Air Based vs Liquid Filled Pipetting 2016-11-21T17:53:15+00:00

Air Based System Pipetting

Advantages

  • No system fluid reservoir, no liquid lines running throughout system, no hand tightened fittings and no remote syringes.
  • Uses same technology as hand held pipettes that are the standard in the lab.
  • New technologies allow the active monitoring of pipetting leading to more precise and validate liquid transfers.

Disadvantages

  • Air is more compressible than liquids so additional calibration might be necessary.

Liquid Filled System Pipetting

Advantages

  •  Liquid is less compressible than air which makes it possible to pull a smaller air gap between the sample and the piston to help with more accurate transfers.
  • Active flow through washing of the tips is possible with in-line pumps and a wash station.

Disadvantages

  • Dilution Effects – Liquid coats even the inside of teflon tubing so the more sample that is pulled up into the tubing for transfer, the more ‘dilution effect’ is noticed.  In a 1.2 ml aspiration for a 100 µL multidispense across a microplate, the leading edge of the liquid starts to get diluted form the residual system fluid.  This problem compounds itself when multipipetting starts since this mode uses a high speed dispense and high speed stop in order to shear the drops off the end of the tip.  This high speed stop starts to degrade the meniscus of the system fluid, the plunger, from the first dispense.  Therefore, after every dispense, the plunger loses its integrity, leaking system fluid into the sample by the 3rd or 4th multidispense leading to the final dispensing volumes diluted out of range.  Partition volumes surrounded by multiple air gaps may be tried to avoid some of the dilution effects where a slug of the sample or reagent can be pulled up surrounded by air gaps.  This partition fluid is meant to be super-diluted by the system fluid, as multidispensing is performed to reduce the actual dilution of the sample.  This has mixed results.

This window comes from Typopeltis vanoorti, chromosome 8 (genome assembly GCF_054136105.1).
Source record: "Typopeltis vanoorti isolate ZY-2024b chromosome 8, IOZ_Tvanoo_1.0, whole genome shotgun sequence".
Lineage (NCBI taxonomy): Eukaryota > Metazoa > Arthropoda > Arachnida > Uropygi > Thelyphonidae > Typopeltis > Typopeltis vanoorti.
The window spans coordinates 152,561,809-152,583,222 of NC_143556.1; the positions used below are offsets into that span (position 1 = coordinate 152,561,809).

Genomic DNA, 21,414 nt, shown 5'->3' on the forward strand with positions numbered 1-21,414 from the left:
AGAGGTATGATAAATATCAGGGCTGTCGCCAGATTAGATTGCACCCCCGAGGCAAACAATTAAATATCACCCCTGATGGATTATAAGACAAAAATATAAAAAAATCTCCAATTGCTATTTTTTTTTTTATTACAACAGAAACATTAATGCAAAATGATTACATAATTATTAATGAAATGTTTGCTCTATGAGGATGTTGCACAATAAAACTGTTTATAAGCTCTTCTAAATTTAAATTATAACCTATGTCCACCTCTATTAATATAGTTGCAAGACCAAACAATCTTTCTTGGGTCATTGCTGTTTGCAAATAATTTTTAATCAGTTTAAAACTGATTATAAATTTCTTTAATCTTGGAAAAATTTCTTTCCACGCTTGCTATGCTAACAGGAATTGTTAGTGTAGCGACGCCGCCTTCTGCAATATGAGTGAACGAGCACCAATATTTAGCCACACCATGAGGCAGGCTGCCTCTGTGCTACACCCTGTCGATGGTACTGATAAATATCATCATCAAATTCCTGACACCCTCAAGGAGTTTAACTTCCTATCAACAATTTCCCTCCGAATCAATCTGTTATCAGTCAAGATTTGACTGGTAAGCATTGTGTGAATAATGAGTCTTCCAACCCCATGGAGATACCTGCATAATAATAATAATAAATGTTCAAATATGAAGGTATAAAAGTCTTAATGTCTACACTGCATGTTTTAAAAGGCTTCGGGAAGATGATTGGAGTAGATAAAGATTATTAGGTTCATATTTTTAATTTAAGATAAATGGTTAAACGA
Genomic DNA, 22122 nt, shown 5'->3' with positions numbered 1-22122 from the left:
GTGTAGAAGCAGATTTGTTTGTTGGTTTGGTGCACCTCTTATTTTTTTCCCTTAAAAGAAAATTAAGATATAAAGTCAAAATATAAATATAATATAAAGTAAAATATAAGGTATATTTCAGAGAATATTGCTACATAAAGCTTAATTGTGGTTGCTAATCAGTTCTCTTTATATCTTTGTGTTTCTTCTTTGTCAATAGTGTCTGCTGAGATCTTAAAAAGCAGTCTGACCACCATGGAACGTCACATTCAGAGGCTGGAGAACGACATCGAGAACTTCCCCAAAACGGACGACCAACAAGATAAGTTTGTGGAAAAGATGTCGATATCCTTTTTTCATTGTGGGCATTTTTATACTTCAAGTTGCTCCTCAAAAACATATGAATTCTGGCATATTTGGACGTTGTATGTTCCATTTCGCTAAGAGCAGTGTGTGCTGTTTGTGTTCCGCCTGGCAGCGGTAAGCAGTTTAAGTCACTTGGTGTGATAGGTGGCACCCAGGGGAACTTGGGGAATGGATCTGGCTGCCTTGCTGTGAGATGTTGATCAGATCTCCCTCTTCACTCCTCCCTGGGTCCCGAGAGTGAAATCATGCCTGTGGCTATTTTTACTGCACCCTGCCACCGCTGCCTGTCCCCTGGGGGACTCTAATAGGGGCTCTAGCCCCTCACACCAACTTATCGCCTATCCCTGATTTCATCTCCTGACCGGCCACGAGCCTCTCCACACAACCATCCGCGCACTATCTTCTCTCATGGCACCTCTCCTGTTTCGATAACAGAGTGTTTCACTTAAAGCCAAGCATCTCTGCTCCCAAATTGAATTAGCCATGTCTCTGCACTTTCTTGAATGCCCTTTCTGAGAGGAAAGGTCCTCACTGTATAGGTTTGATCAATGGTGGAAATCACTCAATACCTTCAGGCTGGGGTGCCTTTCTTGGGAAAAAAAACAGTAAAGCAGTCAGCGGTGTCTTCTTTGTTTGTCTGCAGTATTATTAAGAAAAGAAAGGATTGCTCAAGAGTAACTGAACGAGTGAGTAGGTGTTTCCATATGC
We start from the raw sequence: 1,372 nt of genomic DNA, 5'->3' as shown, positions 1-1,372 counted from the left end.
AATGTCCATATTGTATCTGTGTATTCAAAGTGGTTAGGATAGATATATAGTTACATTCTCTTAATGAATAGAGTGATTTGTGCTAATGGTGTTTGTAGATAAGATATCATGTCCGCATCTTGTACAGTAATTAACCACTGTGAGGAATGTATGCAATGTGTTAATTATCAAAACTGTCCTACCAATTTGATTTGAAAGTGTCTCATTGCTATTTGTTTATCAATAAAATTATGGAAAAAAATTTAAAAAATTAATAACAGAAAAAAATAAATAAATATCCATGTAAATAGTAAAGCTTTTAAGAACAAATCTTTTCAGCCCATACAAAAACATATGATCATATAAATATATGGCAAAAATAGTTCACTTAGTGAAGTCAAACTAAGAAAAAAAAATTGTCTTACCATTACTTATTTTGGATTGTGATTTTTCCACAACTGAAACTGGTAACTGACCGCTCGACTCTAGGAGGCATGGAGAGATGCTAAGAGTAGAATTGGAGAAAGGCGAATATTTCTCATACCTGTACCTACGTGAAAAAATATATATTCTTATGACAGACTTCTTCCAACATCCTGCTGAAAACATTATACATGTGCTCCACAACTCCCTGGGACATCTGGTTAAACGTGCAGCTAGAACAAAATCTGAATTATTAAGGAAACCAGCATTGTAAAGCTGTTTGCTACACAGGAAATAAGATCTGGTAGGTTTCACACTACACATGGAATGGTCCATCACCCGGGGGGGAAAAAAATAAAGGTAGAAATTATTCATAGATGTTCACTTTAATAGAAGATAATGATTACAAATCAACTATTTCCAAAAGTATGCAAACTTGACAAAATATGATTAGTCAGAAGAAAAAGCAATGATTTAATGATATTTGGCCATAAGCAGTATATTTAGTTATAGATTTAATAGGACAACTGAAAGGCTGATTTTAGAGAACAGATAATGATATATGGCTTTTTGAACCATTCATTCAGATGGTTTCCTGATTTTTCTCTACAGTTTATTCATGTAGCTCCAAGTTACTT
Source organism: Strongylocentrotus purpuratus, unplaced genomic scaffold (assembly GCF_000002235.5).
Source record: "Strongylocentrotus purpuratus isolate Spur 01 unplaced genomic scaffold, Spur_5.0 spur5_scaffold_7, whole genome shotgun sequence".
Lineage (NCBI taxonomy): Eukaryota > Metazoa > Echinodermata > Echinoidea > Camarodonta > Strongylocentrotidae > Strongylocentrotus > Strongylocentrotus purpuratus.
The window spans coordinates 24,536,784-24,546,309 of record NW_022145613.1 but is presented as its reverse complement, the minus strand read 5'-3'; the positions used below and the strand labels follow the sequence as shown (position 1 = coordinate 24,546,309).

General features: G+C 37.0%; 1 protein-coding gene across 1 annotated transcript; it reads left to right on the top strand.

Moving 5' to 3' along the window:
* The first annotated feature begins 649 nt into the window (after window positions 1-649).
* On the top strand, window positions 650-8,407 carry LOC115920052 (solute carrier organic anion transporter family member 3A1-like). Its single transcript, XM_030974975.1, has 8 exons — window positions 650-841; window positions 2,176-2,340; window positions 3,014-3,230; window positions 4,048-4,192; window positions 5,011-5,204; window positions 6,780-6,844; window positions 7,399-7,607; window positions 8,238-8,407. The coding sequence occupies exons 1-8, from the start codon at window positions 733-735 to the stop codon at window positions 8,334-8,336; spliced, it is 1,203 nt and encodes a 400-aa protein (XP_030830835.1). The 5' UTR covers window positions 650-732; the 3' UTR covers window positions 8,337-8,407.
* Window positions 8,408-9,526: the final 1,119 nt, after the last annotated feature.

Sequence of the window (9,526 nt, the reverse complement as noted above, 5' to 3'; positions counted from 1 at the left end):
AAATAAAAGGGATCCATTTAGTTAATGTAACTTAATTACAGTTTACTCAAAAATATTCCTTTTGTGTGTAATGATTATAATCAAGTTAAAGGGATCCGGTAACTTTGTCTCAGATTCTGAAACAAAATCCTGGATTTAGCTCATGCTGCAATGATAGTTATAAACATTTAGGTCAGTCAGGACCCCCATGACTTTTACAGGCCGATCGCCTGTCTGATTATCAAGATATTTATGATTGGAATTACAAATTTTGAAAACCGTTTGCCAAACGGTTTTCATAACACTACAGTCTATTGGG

• Stable System Fluid – Having the need for system fluid and liquid lines, the integrity of the fluid needs to be maintained by continuously washing and drying the reservoir to prevent the growth of microbials.  The system fluid lines need to be pumped cleaned in daily, weekly and monthly cycles.  In addition, it is usually recommended by manufacturers that de-gassed water is used as to not accumulate air bubbles during the pipetting process.  This de-gassed water should be replaced daily before each run and multiple purges should be run and each syringe and liquid line examined by the operator to assure no air bubbles are left in the system.
  • Hand Tightened Fittings – Having over 40+ hand tightened fittings leading from the system fluid reservoir, up into the system, through a wash pump, up to line splitters, in and out of the syringe drives and down finally to the tips, reproducibility issues across each tip and especially across each system arise depending on the manufacturing, installation and servicing.
  • Serviceability and Re-calibration – During a preventative maintenance (PM) visit for a liquid filled system, the entire liquid filled section of tubing, including the syringes, are replaced in the field.  During this process the entire pipetting calibration changes and unless fully revalidated via balance calibration or dye testing, the results of all post assays are usually in question.
  • Remote Syringes – Twenty years ago small syringe drive that could compact themselves to the 9 mm spacing needed to access microplates were not possible and larger syringe drives were designed up and away from the pipetting arm, thus requiring long pieces of tubing filled with liquid in order to perform even basic pipetting.